The Wallcreeper has always been an iconic bird for birdwatchers, not only because of its attractiveness, but because locating it on its breeding grounds on vertical rock faces high in alpine areas has always represented a challenge. It is only comparatively recently the birders have recognised the possibility of finding them in winter when they descend to the more accessible foothills. Our first stop was at the towering columns at Riglos, a well-known spot for Wallcreepers.
The pinnacles of Riglos ( the Mallos de Riglos)
Although we found no Wallcreeper here, we were rewarded with good views of hundreds of Griffon Vultures circling in the sky preparing to roost on the cliffs, and also a Black Wheatear and Blue Rock Thrush. However, a stop by a reservoir damn a little further up the valley at Embalse de la Peña, Stuart spotted a bird sitting on a rock that gave us both a fleeting glimpse of the elusive Wallcreeper before it flew off. It was the next morning, on the face of a quarry suggested by Josele, that we obtained our really memorable views of a this bird.

Wallcreeper (image source)
Our final quest, the Lammergeier, demanded higher altitudes and on our last day we set off for the Spanish/French border above Sallent de Gállego, well above the snow line and among the ski resorts.
High in the Pyrenees

Maybe because of the number of skiers, birds of any kind were scarce, and we felt we had one remaining card to play: a foray into Spain's iconic Ordessa National Park. Rising into the park north from Torla, we eventually got to the car park (thanks to recent snow-plough activity) where we were confronted by the most stunning scenery.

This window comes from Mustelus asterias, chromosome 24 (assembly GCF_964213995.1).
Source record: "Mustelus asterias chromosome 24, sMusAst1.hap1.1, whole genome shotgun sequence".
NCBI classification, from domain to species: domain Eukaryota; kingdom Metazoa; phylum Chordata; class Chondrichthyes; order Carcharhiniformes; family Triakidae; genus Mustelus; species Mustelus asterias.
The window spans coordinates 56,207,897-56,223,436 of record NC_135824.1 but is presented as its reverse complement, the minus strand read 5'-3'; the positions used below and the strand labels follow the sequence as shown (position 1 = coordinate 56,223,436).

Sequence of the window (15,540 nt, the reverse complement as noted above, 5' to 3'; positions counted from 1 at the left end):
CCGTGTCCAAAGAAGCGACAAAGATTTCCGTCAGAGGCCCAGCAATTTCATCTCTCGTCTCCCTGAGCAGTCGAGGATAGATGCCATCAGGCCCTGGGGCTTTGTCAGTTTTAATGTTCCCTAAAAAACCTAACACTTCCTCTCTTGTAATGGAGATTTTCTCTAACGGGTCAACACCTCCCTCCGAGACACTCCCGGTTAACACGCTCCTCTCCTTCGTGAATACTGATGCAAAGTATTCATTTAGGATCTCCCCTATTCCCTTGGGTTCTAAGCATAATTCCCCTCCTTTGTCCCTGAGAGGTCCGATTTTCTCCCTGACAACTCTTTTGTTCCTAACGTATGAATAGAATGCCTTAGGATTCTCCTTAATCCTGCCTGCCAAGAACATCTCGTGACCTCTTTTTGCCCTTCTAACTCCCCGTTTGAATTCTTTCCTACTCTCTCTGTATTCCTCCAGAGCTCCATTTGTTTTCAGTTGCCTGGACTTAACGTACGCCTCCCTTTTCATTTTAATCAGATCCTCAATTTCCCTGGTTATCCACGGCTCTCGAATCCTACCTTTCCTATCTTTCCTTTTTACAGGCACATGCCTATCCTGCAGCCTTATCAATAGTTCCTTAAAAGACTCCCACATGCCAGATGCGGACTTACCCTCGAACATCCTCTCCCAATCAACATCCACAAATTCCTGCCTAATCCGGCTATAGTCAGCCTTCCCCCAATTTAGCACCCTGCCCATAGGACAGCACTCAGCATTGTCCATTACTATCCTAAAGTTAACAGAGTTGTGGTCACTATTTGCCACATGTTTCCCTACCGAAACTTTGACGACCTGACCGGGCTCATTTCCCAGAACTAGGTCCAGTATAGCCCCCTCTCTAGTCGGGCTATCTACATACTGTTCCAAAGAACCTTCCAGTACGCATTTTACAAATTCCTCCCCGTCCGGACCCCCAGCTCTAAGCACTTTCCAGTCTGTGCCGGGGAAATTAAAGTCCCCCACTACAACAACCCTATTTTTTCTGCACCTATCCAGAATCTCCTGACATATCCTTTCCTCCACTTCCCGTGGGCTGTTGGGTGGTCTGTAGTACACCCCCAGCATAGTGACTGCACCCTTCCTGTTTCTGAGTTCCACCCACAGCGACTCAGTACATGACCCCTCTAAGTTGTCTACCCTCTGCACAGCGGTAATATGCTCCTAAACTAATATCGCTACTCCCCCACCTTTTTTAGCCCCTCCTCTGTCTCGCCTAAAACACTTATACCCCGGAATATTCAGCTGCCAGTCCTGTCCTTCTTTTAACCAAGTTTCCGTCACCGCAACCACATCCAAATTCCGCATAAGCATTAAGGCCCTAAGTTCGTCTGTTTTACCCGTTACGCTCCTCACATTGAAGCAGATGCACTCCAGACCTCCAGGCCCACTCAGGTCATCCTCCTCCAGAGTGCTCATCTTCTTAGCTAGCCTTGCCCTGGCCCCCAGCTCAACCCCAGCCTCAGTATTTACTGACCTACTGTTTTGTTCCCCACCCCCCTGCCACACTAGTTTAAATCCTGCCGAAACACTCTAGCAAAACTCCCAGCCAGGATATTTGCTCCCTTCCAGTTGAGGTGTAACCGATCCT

The magnificent Ordessa National Park in the heart of the Pyrenees
High above the crags circled a flock of Alpine Choughs and a Golden Eagle. And it was in this area that we obtained our view of a Lammergeier circling over a ridge. Seen through a telescope it was unmistakeable with its slender, almost falcon-like wings and long dark wedge-shaped tail.

O'er Pyreneean mountain ridge and coll
With slender wings and diamond tail he soars;
Above the snow-capped peaks does never tire
With regal majesty the Lammergeier

Sunday, February 03, 2008

Maalie on a Mission

Maalie deserves a break. He is on a mission to the Spanish Pyrenees on a quest for the Bonebreaker. A report will follow upon return, about 12 February. Regards to all.